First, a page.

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User Reviews

 
Lords Of Dogtown
22 September 2006 | by (Australia) – See all my reviews

Although there has been much controversy about whether the movie has really portrayed 'Dogtown' and the z-boys accurately, i feel this is not even necessary. If you feel unsatisfied with what you have learnt about the z-boys and Dogtown go and watch Peralta's documentary Dogtown and Z-boys. Lords of Dogtown has the intention of entertainment and i personally exetremely enjoyed it. Lords of Dogtown tells the story of how a group of Venice street kids changed the face of skateboarding (and, to some degree, youth) culture in the mid- to late 1970s. The adolescent adopted the Zephyr Shop, a surf store run by Skip Engblom (Heath Ledger), as their home away from the own dysfunctional homes. Engblom recruited the best skaters for the Zephyr Team. Including: Tony Alva (Victor Rasuk), responsible Stacy Peralta (John Robinson) and troubled bad-boy innovator Jay Adams (Emile Hirsch). With the introduction of urethane wheels (revolutionary for the boys skating style as now the wheels gripped, they could "climb walls")and the timely South Cal drought meaning swimming pools were to be emptied, giving the boys perfect locations to practice their gravity-defying maneuvers, Zephyr became the be-all-end-all of the skateboarding scene.

"Lords of Dogtown" follows the rise and inevitable fall of the team, efficiently conveying the events with a flat accuracy that emphasizes history over character development. Director Catherine Hardwicke ("Thirteen") does an outstanding job of re-creating the seedy '70s atmosphere so much so that you could be forgiven for assuming you were watching archival outtakes from "Z-Boys." Hardwicke really nails that sense of post-Vietnam, rejection of authority of SoCal.

Hardwicke also understands the thrilling nature of speed for these kids. She employs a point-of-view camera from a skateboard's wheel to convey the rush. Hardwicke's most important achievement, however, was how she portrayed that skating was indeed these boys life. You really could see how skating for character Jay Adams was an outlet for the psychological pain he was experiencing. Hardwicke was very devoted to her character's individual portrayals. She has 3 contrasting personalities of main characters and shows this also through camera techniques. Jay being the more kinesthetic, hard, "go-go-go" character has many hand held shots and the zoom is employed more, creating a rough, jerky portrayal. Stacey Peralta being the strangely responsible one with a job has straight on, clean cut shots. Tony Alva, however, our most competitive Z-boy by far is filmed often from below, giving him a larger than life presence.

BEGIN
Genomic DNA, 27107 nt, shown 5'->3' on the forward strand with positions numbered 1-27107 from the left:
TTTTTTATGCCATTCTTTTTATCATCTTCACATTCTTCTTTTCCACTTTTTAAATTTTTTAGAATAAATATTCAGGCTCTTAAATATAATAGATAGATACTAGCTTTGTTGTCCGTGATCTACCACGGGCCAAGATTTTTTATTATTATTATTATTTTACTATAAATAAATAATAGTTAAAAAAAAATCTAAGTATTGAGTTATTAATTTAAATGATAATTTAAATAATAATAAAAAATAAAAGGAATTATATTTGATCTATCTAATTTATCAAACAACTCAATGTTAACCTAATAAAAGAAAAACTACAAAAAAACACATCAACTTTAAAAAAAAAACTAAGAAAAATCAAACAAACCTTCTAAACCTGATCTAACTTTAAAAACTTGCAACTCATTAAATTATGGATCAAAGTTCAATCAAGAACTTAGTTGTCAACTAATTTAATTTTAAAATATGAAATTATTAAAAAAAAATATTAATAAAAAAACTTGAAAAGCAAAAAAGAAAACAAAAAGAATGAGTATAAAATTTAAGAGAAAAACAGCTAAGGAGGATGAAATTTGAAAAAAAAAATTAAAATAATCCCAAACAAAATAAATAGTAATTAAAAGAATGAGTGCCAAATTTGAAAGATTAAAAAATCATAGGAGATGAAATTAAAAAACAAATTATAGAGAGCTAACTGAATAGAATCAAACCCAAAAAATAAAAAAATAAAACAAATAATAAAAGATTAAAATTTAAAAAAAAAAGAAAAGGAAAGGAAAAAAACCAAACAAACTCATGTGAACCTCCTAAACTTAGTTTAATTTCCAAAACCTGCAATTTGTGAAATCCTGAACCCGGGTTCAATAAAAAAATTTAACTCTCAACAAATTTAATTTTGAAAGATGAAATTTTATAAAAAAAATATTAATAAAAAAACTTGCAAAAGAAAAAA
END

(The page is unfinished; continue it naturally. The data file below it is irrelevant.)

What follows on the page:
The movie was composed exceptionally and not too 'Hollywood' ( that is focusing on unrealistic character relations and excruciatingly social-analytical). It moved just fast enough to stop you from being potentially bored by the many skating scenes if you did not fit that demographic. However, even there i felt Hardwicke handled this amazingly too. I have never thought in my life i would ever watch a skating movie but i simply adored this one. Character relations were conveyed so realistically. The boys relationships were almost to real, you could feel the unspoken tension between them as the Zephyr team starts to go their separate ways. Hardwicke shows that true, stereotypical male bonding, that is that their love of skateboarding in the end is what brings them together.

Featuring a great soundtrack - including much Jimi Hendrix, David Bowie and the classic Wish You Were Here, i gave this movie a real thumbs up.